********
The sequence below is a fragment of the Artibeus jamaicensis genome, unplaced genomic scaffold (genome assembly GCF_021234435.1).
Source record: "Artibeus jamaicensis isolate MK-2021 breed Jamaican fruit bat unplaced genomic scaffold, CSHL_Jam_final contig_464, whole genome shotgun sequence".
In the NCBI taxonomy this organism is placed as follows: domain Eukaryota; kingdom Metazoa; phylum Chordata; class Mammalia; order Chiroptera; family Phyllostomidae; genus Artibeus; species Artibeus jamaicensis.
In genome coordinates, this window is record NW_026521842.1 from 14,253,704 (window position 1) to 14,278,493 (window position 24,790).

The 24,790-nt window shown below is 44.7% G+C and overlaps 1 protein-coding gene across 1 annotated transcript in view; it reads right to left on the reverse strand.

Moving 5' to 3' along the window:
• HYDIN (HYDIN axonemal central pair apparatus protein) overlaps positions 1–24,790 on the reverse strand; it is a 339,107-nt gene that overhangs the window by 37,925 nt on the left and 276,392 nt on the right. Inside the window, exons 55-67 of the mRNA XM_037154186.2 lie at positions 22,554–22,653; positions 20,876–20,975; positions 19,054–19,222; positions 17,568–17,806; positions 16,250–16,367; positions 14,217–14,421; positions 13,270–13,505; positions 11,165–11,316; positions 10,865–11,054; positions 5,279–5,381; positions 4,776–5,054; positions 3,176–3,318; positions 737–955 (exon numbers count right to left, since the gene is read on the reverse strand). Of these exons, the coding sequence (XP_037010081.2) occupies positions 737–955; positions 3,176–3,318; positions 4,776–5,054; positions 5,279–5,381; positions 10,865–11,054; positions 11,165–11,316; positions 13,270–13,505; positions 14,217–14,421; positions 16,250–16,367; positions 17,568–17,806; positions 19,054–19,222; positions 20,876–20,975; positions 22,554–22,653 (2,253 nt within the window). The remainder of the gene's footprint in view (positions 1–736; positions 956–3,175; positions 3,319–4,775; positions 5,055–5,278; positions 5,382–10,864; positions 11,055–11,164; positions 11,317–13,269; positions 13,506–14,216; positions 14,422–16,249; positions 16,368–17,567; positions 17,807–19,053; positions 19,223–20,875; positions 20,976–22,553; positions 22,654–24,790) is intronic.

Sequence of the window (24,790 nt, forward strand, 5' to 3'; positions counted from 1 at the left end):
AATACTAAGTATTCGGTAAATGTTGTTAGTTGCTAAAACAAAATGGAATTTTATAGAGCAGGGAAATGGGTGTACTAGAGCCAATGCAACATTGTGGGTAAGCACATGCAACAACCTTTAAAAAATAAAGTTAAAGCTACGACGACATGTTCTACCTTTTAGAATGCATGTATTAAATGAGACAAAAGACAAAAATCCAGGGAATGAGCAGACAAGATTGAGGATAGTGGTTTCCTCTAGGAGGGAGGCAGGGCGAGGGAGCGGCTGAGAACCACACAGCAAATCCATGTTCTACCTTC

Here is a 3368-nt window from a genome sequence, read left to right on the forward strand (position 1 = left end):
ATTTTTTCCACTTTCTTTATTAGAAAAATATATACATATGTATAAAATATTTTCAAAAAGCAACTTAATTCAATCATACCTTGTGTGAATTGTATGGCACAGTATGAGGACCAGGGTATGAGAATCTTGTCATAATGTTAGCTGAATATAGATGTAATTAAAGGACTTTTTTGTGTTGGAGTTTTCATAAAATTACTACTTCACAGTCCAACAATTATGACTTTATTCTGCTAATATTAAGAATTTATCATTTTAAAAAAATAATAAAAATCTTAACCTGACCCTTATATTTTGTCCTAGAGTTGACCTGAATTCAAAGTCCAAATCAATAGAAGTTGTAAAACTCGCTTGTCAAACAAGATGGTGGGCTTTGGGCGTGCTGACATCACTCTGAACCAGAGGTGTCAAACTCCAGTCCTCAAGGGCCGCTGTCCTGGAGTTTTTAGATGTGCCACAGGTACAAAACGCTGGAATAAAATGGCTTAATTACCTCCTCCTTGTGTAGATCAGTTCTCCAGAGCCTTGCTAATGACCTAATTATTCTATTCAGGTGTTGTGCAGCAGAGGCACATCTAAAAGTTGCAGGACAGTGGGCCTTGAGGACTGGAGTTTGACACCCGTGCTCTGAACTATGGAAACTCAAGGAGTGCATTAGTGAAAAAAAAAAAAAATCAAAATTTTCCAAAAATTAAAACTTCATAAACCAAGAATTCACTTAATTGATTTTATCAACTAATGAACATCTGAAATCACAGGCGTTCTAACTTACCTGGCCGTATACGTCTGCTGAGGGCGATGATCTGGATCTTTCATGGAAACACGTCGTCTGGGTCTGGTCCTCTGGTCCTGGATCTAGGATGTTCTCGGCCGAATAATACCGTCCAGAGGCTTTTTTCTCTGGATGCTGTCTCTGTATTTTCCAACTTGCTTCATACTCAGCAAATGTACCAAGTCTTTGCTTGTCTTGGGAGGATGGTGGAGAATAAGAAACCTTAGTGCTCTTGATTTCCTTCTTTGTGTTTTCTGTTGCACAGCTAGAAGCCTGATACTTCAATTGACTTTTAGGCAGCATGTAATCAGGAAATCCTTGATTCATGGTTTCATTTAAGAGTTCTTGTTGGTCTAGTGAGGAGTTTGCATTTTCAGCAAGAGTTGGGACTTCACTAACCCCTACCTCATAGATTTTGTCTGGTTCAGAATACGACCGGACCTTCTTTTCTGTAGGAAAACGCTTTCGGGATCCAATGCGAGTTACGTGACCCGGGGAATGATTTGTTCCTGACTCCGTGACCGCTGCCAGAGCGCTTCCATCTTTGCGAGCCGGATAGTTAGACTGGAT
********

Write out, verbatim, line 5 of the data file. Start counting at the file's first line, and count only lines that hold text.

The 24,790-nt window shown below is 44.7% G+C and overlaps 1 protein-coding gene across 1 annotated transcript in view; it reads right to left on the reverse strand.